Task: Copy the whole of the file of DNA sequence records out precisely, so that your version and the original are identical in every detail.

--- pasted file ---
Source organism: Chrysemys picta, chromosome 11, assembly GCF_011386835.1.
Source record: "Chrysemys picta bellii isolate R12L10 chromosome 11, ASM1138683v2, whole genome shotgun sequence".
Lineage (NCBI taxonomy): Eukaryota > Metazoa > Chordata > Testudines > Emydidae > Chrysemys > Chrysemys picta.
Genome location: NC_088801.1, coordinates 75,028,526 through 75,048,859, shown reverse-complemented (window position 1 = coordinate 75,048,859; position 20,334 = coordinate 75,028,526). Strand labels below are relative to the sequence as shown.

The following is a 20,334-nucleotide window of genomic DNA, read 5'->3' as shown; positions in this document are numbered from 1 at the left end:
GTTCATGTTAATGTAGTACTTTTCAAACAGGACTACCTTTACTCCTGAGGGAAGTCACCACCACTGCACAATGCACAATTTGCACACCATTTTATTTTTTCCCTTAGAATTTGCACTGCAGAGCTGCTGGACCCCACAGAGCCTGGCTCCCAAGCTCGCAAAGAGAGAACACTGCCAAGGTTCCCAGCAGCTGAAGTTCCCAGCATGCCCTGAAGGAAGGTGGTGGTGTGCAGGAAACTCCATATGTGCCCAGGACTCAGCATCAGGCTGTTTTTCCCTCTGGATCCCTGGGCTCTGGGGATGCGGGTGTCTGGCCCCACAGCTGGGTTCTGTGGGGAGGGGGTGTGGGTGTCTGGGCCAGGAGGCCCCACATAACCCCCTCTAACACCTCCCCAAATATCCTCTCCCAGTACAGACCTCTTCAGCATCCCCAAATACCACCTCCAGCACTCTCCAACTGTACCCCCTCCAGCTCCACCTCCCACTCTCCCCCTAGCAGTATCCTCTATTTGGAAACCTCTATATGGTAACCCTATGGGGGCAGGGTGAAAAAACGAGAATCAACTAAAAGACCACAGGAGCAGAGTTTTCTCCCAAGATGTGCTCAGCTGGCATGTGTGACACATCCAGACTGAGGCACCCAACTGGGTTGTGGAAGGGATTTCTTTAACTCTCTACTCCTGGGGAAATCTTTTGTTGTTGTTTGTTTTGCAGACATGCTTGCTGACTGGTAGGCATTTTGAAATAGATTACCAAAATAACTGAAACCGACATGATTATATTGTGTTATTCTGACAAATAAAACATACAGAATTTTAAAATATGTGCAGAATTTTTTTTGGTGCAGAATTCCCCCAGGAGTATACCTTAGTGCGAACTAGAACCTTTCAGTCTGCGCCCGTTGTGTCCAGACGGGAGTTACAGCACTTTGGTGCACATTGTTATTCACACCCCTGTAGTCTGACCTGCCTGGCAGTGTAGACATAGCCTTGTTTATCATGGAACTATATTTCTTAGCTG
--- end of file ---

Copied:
Source organism: Chrysemys picta, chromosome 11, assembly GCF_011386835.1.
Source record: "Chrysemys picta bellii isolate R12L10 chromosome 11, ASM1138683v2, whole genome shotgun sequence".
Lineage (NCBI taxonomy): Eukaryota > Metazoa > Chordata > Testudines > Emydidae > Chrysemys > Chrysemys picta.
Genome location: NC_088801.1, coordinates 75,028,526 through 75,048,859, shown reverse-complemented (window position 1 = coordinate 75,048,859; position 20,334 = coordinate 75,028,526). Strand labels below are relative to the sequence as shown.

The following is a 20,334-nucleotide window of genomic DNA, read 5'->3' as shown; positions in this document are numbered from 1 at the left end:
GTTCATGTTAATGTAGTACTTTTCAAACAGGACTACCTTTACTCCTGAGGGAAGTCACCACCACTGCACAATGCACAATTTGCACACCATTTTATTTTTTCCCTTAGAATTTGCACTGCAGAGCTGCTGGACCCCACAGAGCCTGGCTCCCAAGCTCGCAAAGAGAGAACACTGCCAAGGTTCCCAGCAGCTGAAGTTCCCAGCATGCCCTGAAGGAAGGTGGTGGTGTGCAGGAAACTCCATATGTGCCCAGGACTCAGCATCAGGCTGTTTTTCCCTCTGGATCCCTGGGCTCTGGGGATGCGGGTGTCTGGCCCCACAGCTGGGTTCTGTGGGGAGGGGGTGTGGGTGTCTGGGCCAGGAGGCCCCACATAACCCCCTCTAACACCTCCCCAAATATCCTCTCCCAGTACAGACCTCTTCAGCATCCCCAAATACCACCTCCAGCACTCTCCAACTGTACCCCCTCCAGCTCCACCTCCCACTCTCCCCCTAGCAGTATCCTCTATTTGGAAACCTCTATATGGTAACCCTATGGGGGCAGGGTGAAAAAACGAGAATCAACTAAAAGACCACAGGAGCAGAGTTTTCTCCCAAGATGTGCTCAGCTGGCATGTGTGACACATCCAGACTGAGGCACCCAACTGGGTTGTGGAAGGGATTTCTTTAACTCTCTACTCCTGGGGAAATCTTTTGTTGTTGTTTGTTTTGCAGACATGCTTGCTGACTGGTAGGCATTTTGAAATAGATTACCAAAATAACTGAAACCGACATGATTATATTGTGTTATTCTGACAAATAAAACATACAGAATTTTAAAATATGTGCAGAATTTTTTTTGGTGCAGAATTCCCCCAGGAGTATACCTTAGTGCGAACTAGAACCTTTCAGTCTGCGCCCGTTGTGTCCAGACGGGAGTTACAGCACTTTGGTGCACATTGTTATTCACACCCCTGTAGTCTGACCTGCCTGGCAGTGTAGACATAGCCTTGTTTATCATGGAACTATATTTCTTAGCTG